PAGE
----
I am sure that drivers will start to mind not going off track at every opportunity soon after they find that the rule actually is being policed.

    3. I hope it was Max and Kimi’s last lap they removed. U could see they clearly went over the white line with 4 wheels.

      1. No, because that did not happen at one if the three corners where track limits were policed.

    4. I just can’t wait for the next mindless, arbitrary rule from the stewards.
      Perhaps they should release a printable track map with all of the corners named and those where exceeding the track limits is not allowed marked in red. I don’t think requiring spectators to memorize the entire track and all of the corner names is appropriate.
      Also, corners are not always identifiable in camera shots; the TV crew even calls one out by mistake on occasion. So, now a viewer cannot always tell if a driver exceeds the track limits or not and quits looking for that.
      In case anyone didn’t notice, this interpretation is in violation of the track limit rule in the first place. If this is allowed to continue, the least they could do is direct the white line for the track limits so that it includes the respective curbs.

    5. Kimi clearly exceeded track limits in his last lap, which was the one to get him in to Q3. No penalty. No nothing, yet others are penalized for less egregious errors. Why have arbitrary rules, enforced for some, and ignored for others? Verstappen got the same beneficial treatment. F1 is a circus.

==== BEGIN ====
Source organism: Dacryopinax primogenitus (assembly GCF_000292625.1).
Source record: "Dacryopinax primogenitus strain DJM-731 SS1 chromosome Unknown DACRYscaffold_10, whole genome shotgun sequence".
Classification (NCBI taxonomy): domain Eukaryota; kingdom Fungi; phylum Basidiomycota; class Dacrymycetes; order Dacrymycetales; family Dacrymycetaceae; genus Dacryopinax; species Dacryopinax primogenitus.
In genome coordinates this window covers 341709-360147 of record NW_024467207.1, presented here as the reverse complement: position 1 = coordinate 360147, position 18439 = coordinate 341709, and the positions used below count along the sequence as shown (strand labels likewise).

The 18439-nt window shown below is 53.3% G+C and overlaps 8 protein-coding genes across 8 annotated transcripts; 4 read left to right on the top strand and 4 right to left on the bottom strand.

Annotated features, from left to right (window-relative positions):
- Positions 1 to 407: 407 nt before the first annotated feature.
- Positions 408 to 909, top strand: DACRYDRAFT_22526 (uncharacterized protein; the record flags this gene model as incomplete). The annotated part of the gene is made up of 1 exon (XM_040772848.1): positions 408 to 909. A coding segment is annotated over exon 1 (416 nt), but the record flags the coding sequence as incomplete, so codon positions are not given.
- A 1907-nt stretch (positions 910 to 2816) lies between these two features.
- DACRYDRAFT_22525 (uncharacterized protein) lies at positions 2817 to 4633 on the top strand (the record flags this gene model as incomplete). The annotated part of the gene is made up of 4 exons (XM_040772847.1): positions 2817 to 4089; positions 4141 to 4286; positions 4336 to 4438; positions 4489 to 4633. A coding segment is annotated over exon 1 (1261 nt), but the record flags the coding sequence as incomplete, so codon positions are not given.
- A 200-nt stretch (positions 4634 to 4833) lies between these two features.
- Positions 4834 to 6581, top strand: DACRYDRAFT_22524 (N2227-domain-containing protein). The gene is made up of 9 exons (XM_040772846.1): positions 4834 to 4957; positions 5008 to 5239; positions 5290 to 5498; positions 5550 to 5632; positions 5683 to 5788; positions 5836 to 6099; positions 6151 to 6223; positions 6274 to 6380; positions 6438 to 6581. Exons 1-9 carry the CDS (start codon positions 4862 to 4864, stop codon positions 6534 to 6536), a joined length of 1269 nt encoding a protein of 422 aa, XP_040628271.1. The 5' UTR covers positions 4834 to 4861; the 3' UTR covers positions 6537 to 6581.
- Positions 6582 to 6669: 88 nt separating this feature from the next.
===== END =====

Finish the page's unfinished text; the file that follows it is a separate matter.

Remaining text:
1. Ah, yes. Never mind. I got clarification that it was only certain corners where the limits were being enforced.

    6. The stewards are still not going anywhere near far enough. You should be penalized in qualifying *any* time you exceed the track limits, and in the race any time it is not absolutely clear that you lost time by exceeding the limits. Not just on certain corners, not just when the stewards feel like it, not just when someone complains on another team, and not just when Charlie wants to add some artificial drama, but *every* *single* *time*. Why have a rule on the books if you are not going to enforce it consistently? Once again, Charlie Whiting does an absolutely awful job.

    7. I don’t get the negativity around the track limit rules this weekend.

      The drivers were told which corners they’d be penalised at if they exceeded track limits and the coverage I was watching (UK Channel 4) was very clear about it too. I had no problem understanding why any of the drivers had had their times deleted whilst other times stood.

      If there’s no significant advantage to be gained by running wide on the exit of Luffield, or any of the other corners they didn’t single out, then I don’t see the point of enforcing track limits there when (pretty much) every driver was doing it.